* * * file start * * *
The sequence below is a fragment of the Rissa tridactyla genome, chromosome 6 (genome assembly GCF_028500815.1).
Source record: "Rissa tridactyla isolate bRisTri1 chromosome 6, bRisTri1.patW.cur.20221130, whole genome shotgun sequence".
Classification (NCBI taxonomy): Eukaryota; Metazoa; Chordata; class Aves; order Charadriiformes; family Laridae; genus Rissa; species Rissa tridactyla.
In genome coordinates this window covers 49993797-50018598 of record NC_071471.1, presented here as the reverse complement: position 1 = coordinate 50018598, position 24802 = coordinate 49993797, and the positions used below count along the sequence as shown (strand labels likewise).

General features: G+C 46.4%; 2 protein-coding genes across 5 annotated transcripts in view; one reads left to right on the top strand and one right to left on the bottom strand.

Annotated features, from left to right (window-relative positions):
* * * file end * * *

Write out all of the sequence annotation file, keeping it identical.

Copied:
The sequence below is a fragment of the Rissa tridactyla genome, chromosome 6 (genome assembly GCF_028500815.1).
Source record: "Rissa tridactyla isolate bRisTri1 chromosome 6, bRisTri1.patW.cur.20221130, whole genome shotgun sequence".
Classification (NCBI taxonomy): Eukaryota; Metazoa; Chordata; class Aves; order Charadriiformes; family Laridae; genus Rissa; species Rissa tridactyla.
In genome coordinates this window covers 49993797-50018598 of record NC_071471.1, presented here as the reverse complement: position 1 = coordinate 50018598, position 24802 = coordinate 49993797, and the positions used below count along the sequence as shown (strand labels likewise).

General features: G+C 46.4%; 2 protein-coding genes across 5 annotated transcripts in view; one reads left to right on the top strand and one right to left on the bottom strand.

Annotated features, from left to right (window-relative positions):